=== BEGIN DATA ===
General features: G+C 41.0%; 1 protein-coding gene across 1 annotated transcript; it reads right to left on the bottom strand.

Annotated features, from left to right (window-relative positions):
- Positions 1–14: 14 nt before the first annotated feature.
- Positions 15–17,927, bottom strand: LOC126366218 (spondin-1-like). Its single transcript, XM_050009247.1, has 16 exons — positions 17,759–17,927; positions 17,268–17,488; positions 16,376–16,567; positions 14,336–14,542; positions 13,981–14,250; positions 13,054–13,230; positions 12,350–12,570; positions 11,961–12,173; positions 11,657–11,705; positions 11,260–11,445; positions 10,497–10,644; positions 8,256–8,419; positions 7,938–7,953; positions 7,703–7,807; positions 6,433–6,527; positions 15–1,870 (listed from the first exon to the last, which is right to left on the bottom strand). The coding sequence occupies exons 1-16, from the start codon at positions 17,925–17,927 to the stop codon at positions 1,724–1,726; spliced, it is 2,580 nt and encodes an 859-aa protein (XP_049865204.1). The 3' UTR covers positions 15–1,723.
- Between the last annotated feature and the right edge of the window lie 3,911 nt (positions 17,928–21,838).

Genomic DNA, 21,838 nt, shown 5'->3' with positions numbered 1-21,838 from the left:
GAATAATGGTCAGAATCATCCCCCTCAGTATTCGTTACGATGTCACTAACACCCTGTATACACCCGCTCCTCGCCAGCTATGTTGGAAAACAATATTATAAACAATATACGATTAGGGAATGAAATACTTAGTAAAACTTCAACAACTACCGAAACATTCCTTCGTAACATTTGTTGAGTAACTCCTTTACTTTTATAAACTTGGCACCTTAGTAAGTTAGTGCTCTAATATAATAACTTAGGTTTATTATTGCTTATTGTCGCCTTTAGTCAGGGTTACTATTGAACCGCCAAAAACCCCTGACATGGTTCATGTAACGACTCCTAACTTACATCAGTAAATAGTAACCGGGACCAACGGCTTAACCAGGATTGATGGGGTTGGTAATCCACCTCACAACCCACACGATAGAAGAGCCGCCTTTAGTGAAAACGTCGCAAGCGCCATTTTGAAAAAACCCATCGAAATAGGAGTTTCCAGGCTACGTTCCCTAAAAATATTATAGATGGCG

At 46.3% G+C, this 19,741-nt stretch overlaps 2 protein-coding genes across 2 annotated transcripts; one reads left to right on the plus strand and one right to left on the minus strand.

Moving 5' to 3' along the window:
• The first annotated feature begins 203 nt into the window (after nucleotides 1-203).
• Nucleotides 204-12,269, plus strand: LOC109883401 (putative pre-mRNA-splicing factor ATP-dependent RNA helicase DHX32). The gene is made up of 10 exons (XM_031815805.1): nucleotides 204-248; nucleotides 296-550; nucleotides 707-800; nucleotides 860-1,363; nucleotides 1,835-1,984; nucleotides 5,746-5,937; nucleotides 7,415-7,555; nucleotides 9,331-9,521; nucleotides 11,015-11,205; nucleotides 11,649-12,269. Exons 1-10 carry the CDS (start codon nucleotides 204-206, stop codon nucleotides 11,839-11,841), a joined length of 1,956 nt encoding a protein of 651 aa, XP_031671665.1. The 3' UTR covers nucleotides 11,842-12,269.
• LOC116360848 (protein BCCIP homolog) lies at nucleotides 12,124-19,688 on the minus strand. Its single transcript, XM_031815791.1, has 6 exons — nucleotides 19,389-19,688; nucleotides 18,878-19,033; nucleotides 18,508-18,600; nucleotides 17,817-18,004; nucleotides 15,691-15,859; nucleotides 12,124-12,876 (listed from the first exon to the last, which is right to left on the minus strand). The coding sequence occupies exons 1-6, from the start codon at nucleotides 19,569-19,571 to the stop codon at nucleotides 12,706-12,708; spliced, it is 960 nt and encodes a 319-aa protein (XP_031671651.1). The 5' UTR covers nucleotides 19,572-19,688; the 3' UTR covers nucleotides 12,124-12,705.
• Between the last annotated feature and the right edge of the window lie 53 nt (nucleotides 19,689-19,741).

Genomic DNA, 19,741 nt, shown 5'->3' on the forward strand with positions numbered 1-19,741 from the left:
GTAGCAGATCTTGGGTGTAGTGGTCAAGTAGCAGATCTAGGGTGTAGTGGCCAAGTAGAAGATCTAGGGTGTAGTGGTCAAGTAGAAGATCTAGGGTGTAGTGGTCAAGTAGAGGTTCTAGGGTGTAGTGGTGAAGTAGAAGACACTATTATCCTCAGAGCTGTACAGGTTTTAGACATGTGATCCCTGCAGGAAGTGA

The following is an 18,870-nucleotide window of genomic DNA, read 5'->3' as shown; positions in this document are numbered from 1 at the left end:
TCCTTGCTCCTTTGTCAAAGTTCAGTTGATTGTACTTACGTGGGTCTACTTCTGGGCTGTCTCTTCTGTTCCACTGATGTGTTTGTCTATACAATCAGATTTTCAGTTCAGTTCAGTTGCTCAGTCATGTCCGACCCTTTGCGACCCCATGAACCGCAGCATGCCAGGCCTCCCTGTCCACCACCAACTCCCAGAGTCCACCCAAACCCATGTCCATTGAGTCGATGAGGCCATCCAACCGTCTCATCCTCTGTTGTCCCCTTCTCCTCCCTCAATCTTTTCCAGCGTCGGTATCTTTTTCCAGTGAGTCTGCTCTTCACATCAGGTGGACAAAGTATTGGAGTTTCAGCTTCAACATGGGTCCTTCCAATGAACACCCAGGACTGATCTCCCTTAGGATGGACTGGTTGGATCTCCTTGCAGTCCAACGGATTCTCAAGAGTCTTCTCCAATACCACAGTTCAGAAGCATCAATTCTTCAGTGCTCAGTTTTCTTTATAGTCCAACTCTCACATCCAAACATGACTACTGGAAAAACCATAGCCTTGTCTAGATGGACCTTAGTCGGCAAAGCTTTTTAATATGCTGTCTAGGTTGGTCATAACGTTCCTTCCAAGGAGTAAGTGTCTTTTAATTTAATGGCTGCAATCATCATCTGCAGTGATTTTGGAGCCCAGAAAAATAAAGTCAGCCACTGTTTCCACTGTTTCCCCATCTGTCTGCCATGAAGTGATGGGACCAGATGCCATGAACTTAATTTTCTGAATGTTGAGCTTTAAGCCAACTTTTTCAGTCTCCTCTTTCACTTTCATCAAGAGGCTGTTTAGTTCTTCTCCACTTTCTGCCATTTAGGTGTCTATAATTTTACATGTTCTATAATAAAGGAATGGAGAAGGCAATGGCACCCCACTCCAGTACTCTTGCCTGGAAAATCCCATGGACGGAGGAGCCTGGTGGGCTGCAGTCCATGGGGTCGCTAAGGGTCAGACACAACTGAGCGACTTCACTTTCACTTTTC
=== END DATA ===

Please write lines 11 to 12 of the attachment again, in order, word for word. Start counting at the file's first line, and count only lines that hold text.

• Nucleotides 204-12,269, plus strand: LOC109883401 (putative pre-mRNA-splicing factor ATP-dependent RNA helicase DHX32). The gene is made up of 10 exons (XM_031815805.1): nucleotides 204-248; nucleotides 296-550; nucleotides 707-800; nucleotides 860-1,363; nucleotides 1,835-1,984; nucleotides 5,746-5,937; nucleotides 7,415-7,555; nucleotides 9,331-9,521; nucleotides 11,015-11,205; nucleotides 11,649-12,269. Exons 1-10 carry the CDS (start codon nucleotides 204-206, stop codon nucleotides 11,839-11,841), a joined length of 1,956 nt encoding a protein of 651 aa, XP_031671665.1. The 3' UTR covers nucleotides 11,842-12,269.
• LOC116360848 (protein BCCIP homolog) lies at nucleotides 12,124-19,688 on the minus strand. Its single transcript, XM_031815791.1, has 6 exons — nucleotides 19,389-19,688; nucleotides 18,878-19,033; nucleotides 18,508-18,600; nucleotides 17,817-18,004; nucleotides 15,691-15,859; nucleotides 12,124-12,876 (listed from the first exon to the last, which is right to left on the minus strand). The coding sequence occupies exons 1-6, from the start codon at nucleotides 19,569-19,571 to the stop codon at nucleotides 12,706-12,708; spliced, it is 960 nt and encodes a 319-aa protein (XP_031671651.1). The 5' UTR covers nucleotides 19,572-19,688; the 3' UTR covers nucleotides 12,124-12,705.